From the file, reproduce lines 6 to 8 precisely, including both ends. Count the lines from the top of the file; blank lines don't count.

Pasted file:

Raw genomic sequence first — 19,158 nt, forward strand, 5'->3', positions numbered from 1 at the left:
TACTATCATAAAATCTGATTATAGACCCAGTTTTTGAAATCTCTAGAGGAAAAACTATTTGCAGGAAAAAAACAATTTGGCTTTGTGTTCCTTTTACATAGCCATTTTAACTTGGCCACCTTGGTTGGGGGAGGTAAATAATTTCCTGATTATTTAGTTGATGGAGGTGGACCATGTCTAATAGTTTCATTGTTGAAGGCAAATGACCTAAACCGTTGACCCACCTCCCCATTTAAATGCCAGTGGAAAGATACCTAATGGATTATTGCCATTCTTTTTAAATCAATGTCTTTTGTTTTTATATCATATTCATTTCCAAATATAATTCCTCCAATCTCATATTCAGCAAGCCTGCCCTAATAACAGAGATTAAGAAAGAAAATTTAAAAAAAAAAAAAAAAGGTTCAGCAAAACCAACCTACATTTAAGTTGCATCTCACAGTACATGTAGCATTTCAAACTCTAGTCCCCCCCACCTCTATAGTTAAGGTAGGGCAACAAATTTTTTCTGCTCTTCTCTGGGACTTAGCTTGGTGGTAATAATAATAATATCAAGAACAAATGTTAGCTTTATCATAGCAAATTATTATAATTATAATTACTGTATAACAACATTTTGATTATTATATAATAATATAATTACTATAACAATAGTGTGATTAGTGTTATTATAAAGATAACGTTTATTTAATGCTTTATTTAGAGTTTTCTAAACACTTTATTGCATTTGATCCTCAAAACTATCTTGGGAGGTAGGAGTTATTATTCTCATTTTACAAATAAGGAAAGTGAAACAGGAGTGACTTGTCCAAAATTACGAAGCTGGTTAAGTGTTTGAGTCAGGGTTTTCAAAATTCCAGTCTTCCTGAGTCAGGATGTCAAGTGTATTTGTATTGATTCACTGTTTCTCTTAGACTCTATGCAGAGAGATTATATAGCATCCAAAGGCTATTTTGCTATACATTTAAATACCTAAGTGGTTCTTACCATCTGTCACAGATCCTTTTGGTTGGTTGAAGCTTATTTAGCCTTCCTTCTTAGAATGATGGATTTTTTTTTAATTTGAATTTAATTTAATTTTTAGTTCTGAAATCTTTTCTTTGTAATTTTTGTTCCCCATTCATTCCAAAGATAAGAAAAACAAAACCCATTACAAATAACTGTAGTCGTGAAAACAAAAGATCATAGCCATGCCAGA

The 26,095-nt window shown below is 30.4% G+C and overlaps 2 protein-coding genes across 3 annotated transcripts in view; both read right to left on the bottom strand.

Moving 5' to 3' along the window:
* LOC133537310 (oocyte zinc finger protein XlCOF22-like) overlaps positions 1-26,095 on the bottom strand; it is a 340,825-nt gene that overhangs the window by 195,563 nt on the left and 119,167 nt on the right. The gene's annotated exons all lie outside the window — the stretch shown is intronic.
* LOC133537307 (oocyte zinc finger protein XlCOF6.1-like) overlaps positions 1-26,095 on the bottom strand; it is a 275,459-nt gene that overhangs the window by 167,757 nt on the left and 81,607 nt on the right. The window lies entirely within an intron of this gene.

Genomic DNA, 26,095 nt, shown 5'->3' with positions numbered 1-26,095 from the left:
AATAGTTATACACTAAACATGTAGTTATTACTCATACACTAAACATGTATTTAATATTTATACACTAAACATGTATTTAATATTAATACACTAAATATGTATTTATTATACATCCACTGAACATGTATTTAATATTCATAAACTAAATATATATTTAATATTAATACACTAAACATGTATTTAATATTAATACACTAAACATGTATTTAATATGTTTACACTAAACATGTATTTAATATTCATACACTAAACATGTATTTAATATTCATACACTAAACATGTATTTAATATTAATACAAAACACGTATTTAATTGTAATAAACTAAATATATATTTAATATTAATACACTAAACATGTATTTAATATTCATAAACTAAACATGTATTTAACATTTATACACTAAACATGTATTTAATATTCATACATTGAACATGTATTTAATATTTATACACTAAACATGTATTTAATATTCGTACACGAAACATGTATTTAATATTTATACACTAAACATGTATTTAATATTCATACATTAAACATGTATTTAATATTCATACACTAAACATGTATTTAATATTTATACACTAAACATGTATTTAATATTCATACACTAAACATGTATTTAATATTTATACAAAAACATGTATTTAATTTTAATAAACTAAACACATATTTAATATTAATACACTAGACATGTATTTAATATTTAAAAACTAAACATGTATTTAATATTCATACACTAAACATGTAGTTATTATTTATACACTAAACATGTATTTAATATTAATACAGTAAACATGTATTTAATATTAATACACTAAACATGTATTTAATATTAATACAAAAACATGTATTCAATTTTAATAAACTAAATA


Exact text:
* LOC133537307 (oocyte zinc finger protein XlCOF6.1-like) overlaps positions 1-26,095 on the bottom strand; it is a 275,459-nt gene that overhangs the window by 167,757 nt on the left and 81,607 nt on the right. The window lies entirely within an intron of this gene.

Genomic DNA, 26,095 nt, shown 5'->3' with positions numbered 1-26,095 from the left:
AATAGTTATACACTAAACATGTAGTTATTACTCATACACTAAACATGTATTTAATATTTATACACTAAACATGTATTTAATATTAATACACTAAATATGTATTTATTATACATCCACTGAACATGTATTTAATATTCATAAACTAAATATATATTTAATATTAATACACTAAACATGTATTTAATATTAATACACTAAACATGTATTTAATATGTTTACACTAAACATGTATTTAATATTCATACACTAAACATGTATTTAATATTCATACACTAAACATGTATTTAATATTAATACAAAACACGTATTTAATTGTAATAAACTAAATATATATTTAATATTAATACACTAAACATGTATTTAATATTCATAAACTAAACATGTATTTAACATTTATACACTAAACATGTATTTAATATTCATACATTGAACATGTATTTAATATTTATACACTAAACATGTATTTAATATTCGTACACGAAACATGTATTTAATATTTATACACTAAACATGTATTTAATATTCATACATTAAACATGTATTTAATATTCATACACTAAACATGTATTTAATATTTATACACTAAACATGTATTTAATATTCATACACTAAACATGTATTTAATATTTATACAAAAACATGTATTTAATTTTAATAAACTAAACACATATTTAATATTAATACACTAGACATGTATTTAATATTTAAAAACTAAACATGTATTTAATATTCATACACTAAACATGTAGTTATTATTTATACACTAAACATGTATTTAATATTAATACAGTAAACATGTATTTAATATTAATACACTAAACATGTATTTAATATTAATACAAAAACATGTATTCAATTTTAATAAACTAAATA